Road to redemption
One wrong choice is the difference between good and bad in ‘Locke'
By Michael Nordine 04/20/2014
All but a few precious seconds of the film take place inside a BMW as Ivan Locke (Tom Hardy) drives away from the stability of his own life toward a hospital in London, where a woman he slept with once and barely knows is about to become the mother of his child. Most of his ride is spent on the phone - with his wife, his kids, his boss, his underling, his mistress and the doctors delivering their unexpected (and, for Ivan, unwanted) baby. Our man works in concrete and is obsessed with the idea of strong foundations holding up imposing buildings, but it's clear that his own center can no longer hold.
That his boss comes up as "Bastard" on caller ID is an early hint that Ivan's perpetually calm demeanor masks a turbulent inner world. In between phone calls, he has imagined conversations with the absentee, now-deceased father whose footsteps he's determined not to follow in; when he breaks the life-altering news to his wife, she refers to his soon-to-be-born child as a bastard. The look in his eye tells you all you need to know about the effect that word has on him.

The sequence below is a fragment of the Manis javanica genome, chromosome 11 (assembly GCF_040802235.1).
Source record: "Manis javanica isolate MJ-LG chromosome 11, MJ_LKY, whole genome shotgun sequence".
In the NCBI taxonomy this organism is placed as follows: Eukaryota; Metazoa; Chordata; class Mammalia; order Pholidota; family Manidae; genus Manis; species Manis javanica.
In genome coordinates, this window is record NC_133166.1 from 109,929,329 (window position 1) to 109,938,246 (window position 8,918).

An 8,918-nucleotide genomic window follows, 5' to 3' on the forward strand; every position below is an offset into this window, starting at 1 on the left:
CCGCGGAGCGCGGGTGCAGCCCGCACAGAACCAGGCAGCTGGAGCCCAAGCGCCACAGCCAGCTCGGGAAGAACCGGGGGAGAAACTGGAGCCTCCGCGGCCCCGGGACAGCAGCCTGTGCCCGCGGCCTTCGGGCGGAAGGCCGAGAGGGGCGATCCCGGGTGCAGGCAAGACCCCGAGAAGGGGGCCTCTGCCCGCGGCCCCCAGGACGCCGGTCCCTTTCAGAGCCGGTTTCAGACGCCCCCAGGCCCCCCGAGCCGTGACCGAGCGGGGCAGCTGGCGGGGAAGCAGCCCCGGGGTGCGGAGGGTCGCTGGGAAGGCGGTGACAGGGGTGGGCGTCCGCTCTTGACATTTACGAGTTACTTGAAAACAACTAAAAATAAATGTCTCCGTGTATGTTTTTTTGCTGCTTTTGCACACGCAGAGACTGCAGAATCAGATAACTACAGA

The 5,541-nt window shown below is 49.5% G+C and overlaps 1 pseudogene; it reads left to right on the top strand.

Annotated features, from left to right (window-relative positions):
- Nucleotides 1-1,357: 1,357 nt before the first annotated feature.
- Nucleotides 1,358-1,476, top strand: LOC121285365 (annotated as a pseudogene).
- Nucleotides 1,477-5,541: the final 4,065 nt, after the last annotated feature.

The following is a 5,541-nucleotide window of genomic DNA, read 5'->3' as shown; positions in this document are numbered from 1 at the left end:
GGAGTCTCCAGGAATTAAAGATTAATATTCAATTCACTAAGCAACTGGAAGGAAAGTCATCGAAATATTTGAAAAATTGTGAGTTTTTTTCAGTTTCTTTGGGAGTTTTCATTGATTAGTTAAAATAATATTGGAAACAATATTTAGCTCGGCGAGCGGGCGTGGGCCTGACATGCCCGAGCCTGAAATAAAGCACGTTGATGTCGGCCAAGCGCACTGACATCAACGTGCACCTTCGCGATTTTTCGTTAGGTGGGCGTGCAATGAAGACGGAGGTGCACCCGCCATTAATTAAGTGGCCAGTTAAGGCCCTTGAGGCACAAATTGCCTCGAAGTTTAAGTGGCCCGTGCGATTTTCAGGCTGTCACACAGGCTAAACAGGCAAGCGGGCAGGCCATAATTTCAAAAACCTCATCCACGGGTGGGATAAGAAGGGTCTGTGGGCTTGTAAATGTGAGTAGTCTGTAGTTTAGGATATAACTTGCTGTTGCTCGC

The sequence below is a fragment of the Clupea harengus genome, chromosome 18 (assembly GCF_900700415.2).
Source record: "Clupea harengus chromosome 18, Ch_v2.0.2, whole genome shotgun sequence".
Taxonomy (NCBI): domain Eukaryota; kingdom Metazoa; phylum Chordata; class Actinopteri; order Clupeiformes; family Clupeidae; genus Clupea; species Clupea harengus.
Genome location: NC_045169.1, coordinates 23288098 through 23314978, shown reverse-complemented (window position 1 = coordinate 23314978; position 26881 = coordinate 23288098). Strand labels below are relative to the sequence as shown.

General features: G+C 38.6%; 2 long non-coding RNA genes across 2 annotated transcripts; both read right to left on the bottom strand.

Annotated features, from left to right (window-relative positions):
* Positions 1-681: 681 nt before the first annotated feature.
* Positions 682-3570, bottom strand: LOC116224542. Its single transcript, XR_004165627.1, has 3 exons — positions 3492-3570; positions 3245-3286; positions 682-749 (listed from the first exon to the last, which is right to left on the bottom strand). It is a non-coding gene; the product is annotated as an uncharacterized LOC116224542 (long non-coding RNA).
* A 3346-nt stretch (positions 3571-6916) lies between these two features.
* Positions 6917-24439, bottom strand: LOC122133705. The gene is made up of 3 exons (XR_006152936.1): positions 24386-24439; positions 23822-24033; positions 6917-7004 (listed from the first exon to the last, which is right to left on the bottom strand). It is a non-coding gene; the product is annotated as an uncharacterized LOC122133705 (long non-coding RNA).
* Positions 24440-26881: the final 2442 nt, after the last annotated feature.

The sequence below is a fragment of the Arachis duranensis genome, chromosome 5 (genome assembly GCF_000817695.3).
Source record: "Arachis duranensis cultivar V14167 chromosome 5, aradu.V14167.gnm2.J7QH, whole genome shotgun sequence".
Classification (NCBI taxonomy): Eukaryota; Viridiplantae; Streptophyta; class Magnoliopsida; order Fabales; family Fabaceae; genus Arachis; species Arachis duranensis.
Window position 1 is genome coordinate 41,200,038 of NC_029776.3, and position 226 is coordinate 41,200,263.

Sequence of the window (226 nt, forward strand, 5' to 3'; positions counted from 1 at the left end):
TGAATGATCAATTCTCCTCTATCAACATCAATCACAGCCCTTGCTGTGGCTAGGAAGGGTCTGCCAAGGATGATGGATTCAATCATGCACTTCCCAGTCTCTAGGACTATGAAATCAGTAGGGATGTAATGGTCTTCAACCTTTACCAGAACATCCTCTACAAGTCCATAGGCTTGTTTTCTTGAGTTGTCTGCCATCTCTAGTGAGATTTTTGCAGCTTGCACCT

It's clear from the way Ivan and everyone else talks about his transgression, which has come to a head the night before the most important day of his career, that this is a one-time slipup. But "the difference between never and once is the difference between good and bad," as his wife says, and though he's dug himself into quite the hole he's determined to get out of it with as much grace and dignity as he can possibly muster.
Hardy excels in the role, which is an almost paradoxical showcase for actorly restraint. Watching him try to stay upright as everything in his life crumbles in the rearview mirror, you're almost as impatient to find out whether this will be a one-way trip as he is.